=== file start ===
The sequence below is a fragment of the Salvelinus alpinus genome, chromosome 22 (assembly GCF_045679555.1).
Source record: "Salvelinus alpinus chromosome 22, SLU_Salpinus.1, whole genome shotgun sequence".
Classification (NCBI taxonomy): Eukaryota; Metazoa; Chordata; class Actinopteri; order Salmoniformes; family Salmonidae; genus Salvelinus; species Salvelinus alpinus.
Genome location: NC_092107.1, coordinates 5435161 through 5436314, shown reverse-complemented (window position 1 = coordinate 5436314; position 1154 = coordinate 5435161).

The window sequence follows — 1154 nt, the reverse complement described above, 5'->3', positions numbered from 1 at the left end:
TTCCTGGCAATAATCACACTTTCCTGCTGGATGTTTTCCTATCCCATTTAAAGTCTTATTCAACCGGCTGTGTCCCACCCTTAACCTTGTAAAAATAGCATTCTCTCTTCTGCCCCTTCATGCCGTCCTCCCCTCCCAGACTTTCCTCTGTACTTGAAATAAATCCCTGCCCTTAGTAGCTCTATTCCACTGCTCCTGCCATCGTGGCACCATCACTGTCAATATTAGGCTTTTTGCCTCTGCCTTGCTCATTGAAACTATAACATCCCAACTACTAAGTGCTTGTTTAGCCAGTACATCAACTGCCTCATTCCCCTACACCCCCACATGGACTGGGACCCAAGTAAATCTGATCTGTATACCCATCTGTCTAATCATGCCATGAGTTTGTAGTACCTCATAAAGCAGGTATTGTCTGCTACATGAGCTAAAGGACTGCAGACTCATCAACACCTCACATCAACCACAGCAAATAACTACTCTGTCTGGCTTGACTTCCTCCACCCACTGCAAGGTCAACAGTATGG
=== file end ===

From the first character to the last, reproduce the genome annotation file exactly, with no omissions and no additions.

The sequence below is a fragment of the Salvelinus alpinus genome, chromosome 22 (assembly GCF_045679555.1).
Source record: "Salvelinus alpinus chromosome 22, SLU_Salpinus.1, whole genome shotgun sequence".
Classification (NCBI taxonomy): Eukaryota; Metazoa; Chordata; class Actinopteri; order Salmoniformes; family Salmonidae; genus Salvelinus; species Salvelinus alpinus.
Genome location: NC_092107.1, coordinates 5435161 through 5436314, shown reverse-complemented (window position 1 = coordinate 5436314; position 1154 = coordinate 5435161).

The window sequence follows — 1154 nt, the reverse complement described above, 5'->3', positions numbered from 1 at the left end:
TTCCTGGCAATAATCACACTTTCCTGCTGGATGTTTTCCTATCCCATTTAAAGTCTTATTCAACCGGCTGTGTCCCACCCTTAACCTTGTAAAAATAGCATTCTCTCTTCTGCCCCTTCATGCCGTCCTCCCCTCCCAGACTTTCCTCTGTACTTGAAATAAATCCCTGCCCTTAGTAGCTCTATTCCACTGCTCCTGCCATCGTGGCACCATCACTGTCAATATTAGGCTTTTTGCCTCTGCCTTGCTCATTGAAACTATAACATCCCAACTACTAAGTGCTTGTTTAGCCAGTACATCAACTGCCTCATTCCCCTACACCCCCACATGGACTGGGACCCAAGTAAATCTGATCTGTATACCCATCTGTCTAATCATGCCATGAGTTTGTAGTACCTCATAAAGCAGGTATTGTCTGCTACATGAGCTAAAGGACTGCAGACTCATCAACACCTCACATCAACCACAGCAAATAACTACTCTGTCTGGCTTGACTTCCTCCACCCACTGCAAGGTCAACAGTATGG